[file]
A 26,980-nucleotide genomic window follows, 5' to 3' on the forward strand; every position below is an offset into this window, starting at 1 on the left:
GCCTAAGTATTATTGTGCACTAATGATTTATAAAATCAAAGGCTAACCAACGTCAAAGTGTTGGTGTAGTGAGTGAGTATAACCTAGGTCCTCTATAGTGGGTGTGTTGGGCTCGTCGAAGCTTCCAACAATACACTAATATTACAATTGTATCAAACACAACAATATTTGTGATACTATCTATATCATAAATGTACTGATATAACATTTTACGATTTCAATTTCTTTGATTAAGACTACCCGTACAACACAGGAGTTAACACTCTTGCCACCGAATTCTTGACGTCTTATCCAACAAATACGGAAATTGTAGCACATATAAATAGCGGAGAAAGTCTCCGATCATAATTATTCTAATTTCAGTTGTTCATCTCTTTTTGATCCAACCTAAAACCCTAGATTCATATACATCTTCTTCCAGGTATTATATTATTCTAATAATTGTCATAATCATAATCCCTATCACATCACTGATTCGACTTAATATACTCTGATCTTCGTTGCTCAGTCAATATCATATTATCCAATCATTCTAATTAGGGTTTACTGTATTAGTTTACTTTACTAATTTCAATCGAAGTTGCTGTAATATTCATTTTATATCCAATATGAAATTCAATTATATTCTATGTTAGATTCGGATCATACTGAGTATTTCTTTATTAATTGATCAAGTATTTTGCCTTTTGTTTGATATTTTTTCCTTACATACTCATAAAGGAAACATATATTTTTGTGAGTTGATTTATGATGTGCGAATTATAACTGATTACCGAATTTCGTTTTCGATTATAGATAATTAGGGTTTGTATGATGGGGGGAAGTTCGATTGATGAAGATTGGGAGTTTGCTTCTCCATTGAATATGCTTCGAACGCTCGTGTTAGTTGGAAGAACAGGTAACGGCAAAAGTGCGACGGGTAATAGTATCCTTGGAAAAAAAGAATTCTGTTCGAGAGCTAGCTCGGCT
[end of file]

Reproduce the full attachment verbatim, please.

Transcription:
A 26,980-nucleotide genomic window follows, 5' to 3' on the forward strand; every position below is an offset into this window, starting at 1 on the left:
GCCTAAGTATTATTGTGCACTAATGATTTATAAAATCAAAGGCTAACCAACGTCAAAGTGTTGGTGTAGTGAGTGAGTATAACCTAGGTCCTCTATAGTGGGTGTGTTGGGCTCGTCGAAGCTTCCAACAATACACTAATATTACAATTGTATCAAACACAACAATATTTGTGATACTATCTATATCATAAATGTACTGATATAACATTTTACGATTTCAATTTCTTTGATTAAGACTACCCGTACAACACAGGAGTTAACACTCTTGCCACCGAATTCTTGACGTCTTATCCAACAAATACGGAAATTGTAGCACATATAAATAGCGGAGAAAGTCTCCGATCATAATTATTCTAATTTCAGTTGTTCATCTCTTTTTGATCCAACCTAAAACCCTAGATTCATATACATCTTCTTCCAGGTATTATATTATTCTAATAATTGTCATAATCATAATCCCTATCACATCACTGATTCGACTTAATATACTCTGATCTTCGTTGCTCAGTCAATATCATATTATCCAATCATTCTAATTAGGGTTTACTGTATTAGTTTACTTTACTAATTTCAATCGAAGTTGCTGTAATATTCATTTTATATCCAATATGAAATTCAATTATATTCTATGTTAGATTCGGATCATACTGAGTATTTCTTTATTAATTGATCAAGTATTTTGCCTTTTGTTTGATATTTTTTCCTTACATACTCATAAAGGAAACATATATTTTTGTGAGTTGATTTATGATGTGCGAATTATAACTGATTACCGAATTTCGTTTTCGATTATAGATAATTAGGGTTTGTATGATGGGGGGAAGTTCGATTGATGAAGATTGGGAGTTTGCTTCTCCATTGAATATGCTTCGAACGCTCGTGTTAGTTGGAAGAACAGGTAACGGCAAAAGTGCGACGGGTAATAGTATCCTTGGAAAAAAAGAATTCTGTTCGAGAGCTAGCTCGGCT